What Is Umbrella Liability Insurance?
Commercial Umbrella insurance — also known as Umbrella Liability insurance — is a type of coverage that exists over and above other insurance policies your business holds. In simple terms, it’s a form of excess liability insurance that’s meant to kick in when coverage from other policies runs out. The main differences between Umbrella and Excess policies is that Umbrella coverage provides additional limits over the underlying liability, and it usually provides broader coverage than Excess Liability.
An Umbrella policy is designed to protect your business against sizable claims or lawsuits that might exhaust your standard Commercial General Liability (CGL) policy, Commercial Auto coverage, and Employer's Liability. With excess liability coverage, Umbrella insurance helps safeguard your company’s assets in the event of a lawsuit that might otherwise be devastating.
Do I Need Umbrella Insurance?
Virtually any business can benefit from holding the excess liability coverage that an umbrella policy provides. Accidents happen, and there’s always a chance of encountering a lawsuit that exceeds policy limits for your existing liability coverage.
With that said, you need to evaluate your budget (and other factors) to determine whether Commercial Umbrella insurance is a worthwhile investment for you. In essence, this type of coverage is a form of risk management, so you need to assess your level of liability risk.
For example, a business employing a fleet of delivery drivers has higher liability risk than a company whose employees all work in an office. Having drivers on the road increases your company’s risk of being held liable for accidents — risks which added liability insurance could help cover.
Also, there may be certain contractual situations that require your business to hold Commercial Umbrella insurance. If your business has a government contract, for instance, the contract will likely mandate that you carry this type of coverage.
What Does Umbrella Insurance Cover?
The point of a Commercial Umbrella policy is to provide coverage when your claims exceed policy limits for your business’s General Liability coverage. A Commercial Umbrella policy increases your liability coverage to provide extra payouts that help you cover substantial claims.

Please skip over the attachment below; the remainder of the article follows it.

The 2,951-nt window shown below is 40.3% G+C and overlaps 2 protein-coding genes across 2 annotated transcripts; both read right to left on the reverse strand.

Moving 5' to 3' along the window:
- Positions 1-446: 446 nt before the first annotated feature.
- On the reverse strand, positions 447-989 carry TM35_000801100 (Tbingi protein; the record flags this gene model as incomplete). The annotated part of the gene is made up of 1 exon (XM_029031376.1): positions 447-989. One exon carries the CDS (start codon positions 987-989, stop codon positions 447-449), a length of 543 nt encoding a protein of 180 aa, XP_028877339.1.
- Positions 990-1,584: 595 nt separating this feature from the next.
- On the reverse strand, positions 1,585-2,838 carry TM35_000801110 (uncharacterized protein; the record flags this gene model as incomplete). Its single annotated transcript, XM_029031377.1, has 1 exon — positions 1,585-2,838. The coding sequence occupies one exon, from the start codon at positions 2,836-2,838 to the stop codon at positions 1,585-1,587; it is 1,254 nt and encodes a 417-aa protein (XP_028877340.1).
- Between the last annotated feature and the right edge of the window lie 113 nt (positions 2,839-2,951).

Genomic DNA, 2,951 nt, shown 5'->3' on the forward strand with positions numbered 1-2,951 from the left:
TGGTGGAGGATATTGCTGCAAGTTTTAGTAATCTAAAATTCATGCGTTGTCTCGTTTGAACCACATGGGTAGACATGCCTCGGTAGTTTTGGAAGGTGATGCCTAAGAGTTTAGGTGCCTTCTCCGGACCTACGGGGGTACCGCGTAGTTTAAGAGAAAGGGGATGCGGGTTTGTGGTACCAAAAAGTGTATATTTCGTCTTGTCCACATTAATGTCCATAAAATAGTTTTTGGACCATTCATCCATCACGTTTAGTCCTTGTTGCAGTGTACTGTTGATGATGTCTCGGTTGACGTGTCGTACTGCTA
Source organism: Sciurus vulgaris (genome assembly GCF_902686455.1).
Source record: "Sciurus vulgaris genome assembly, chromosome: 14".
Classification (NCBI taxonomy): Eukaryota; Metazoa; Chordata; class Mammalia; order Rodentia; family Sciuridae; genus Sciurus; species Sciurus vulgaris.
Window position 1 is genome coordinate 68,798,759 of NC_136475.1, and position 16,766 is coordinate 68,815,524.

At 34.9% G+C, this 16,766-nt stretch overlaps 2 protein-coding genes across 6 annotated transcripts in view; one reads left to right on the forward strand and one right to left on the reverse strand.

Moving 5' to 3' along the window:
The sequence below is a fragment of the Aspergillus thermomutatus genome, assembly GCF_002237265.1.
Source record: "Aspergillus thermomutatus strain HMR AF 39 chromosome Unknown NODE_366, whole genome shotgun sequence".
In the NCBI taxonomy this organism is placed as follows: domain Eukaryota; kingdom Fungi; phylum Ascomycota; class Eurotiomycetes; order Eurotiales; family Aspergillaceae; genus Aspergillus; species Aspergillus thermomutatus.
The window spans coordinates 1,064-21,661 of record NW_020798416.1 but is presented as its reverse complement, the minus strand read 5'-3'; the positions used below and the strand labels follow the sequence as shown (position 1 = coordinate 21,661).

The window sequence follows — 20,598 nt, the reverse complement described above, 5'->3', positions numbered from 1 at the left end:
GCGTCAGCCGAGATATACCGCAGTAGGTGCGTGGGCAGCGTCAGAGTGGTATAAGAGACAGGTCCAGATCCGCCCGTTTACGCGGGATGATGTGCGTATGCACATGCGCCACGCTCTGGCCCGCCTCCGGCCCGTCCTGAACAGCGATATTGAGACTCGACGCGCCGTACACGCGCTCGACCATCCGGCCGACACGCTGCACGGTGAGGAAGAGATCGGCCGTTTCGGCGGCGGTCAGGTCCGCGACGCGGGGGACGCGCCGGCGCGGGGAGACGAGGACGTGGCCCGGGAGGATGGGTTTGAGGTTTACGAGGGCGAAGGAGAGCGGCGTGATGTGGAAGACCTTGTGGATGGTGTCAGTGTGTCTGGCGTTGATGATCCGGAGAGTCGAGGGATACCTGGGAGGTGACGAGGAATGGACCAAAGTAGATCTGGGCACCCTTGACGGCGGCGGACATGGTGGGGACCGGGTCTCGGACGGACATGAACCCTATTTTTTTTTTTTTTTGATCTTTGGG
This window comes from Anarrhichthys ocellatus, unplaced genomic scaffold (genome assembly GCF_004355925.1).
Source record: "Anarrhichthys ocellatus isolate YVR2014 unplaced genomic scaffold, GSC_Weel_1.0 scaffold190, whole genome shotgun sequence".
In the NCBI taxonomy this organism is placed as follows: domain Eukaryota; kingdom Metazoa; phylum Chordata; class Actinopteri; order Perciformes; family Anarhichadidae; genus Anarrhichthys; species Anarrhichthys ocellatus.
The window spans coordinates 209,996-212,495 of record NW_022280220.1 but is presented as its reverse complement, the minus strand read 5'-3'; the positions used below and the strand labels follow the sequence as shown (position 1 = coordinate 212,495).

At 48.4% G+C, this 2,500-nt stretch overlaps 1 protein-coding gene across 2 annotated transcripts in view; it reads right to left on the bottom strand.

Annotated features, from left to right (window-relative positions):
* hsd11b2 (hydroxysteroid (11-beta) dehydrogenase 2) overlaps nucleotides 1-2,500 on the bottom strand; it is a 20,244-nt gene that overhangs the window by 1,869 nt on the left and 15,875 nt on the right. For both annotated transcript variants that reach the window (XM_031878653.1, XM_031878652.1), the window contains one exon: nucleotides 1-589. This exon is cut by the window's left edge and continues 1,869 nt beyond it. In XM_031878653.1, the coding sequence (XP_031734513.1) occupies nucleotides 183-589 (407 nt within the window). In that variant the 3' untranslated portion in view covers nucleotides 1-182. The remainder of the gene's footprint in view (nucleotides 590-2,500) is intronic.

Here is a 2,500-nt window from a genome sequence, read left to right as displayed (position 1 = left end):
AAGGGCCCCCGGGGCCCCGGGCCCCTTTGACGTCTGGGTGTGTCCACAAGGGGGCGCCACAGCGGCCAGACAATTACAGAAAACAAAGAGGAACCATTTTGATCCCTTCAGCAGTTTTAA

This type of insurance can feasibly protect your company from any liability claim, including libel, reputational damage, vehicular accidents, product liability, or customer injury. If a cell phone company manufactures faulty phones that end up overheating and exploding, a commercial umbrella policy might help cover the injury and property damage claims related to that product. Also, if a customer slips and falls while shopping at a grocery store, the store’s Umbrella policy might come into play to protect the store in the case of a lawsuit.
How Does Commercial Umbrella Insurance Work?
To understand how Commercial Umbrella insurance works, consider the earlier delivery driver scenario. Say you have a fleet of delivery drivers on the road and one of them makes a mistake on the road that causes a multi-vehicle accident. Your driver is found to be at-fault for the accident. Multiple other drivers and their passengers were injured because of the collision, and file claims on your Commercial Auto policy. Your policy has a maximum bodily injury limit of $250,000, but your claims total $350,000.
With only your Commercial Auto policy in place, the claims exceed policy limits by $100,000 — potentially leaving your business liable to cover those expenditures. With the additional liability coverage of an Umbrella policy, though, you have a safety net in place. Your Commercial Auto insurance policy still covers the first $250,000 in claims, but your Umbrella policy covers the remaining $100,000.
Umbrella coverage saves your business from a significant in-house expense, protecting your assets and perhaps even rescuing you from a bankruptcy situation.
Umbrella insurance examples
- Chemical manufacturer Vanderbilt has faced numerous suits throughout the United States alleging that talc mined and sold by the company contained asbestos and caused asbestos-related diseases in workers and others exposed to the talc.
- Construction worker was killed and another hospitalized in serious condition after masonry work collapsed inside a downtown Maplewood restaurant.
- Six people died and seven others were wounded when a fourth-floor balcony collapsed in Berkeley, CA. A number of people were gathered in the apartment for a 21st birthday party when the balcony crashed.
How Much Does Umbrella Insurance Cost?
As with any other type of insurance policy, Umbrella insurance fluctuates in cost depending on the specifics of your policy. In particular, how much excess liability you decide to buy will be a major determining factor in how much you can expect to spend.
Price fluctuations are a factors when considering the best Umbrella policy for your business. Since Umbrella insurance is a type of risk management coverage, you need to assess your risk along with the size of your company, how many employees you have, net worth, and more. In most cases, Umbrella policy limits start at $1 million and go up from there. If you need $4 million in excess liability coverage, you’re obviously going to pay considerably more than you would for the minimum $1 million of coverage.
The amount of coverage you get is the primary factor in determining the cost of your policy, but also note that your industry may play a role. Insurance companies charge more for extra liability insurance in industries they deem to be high-risk, such as healthcare. Demand for coverage in these industries also tends to be higher than in lower-risk sectors, which can also help explain the higher coverage rates.
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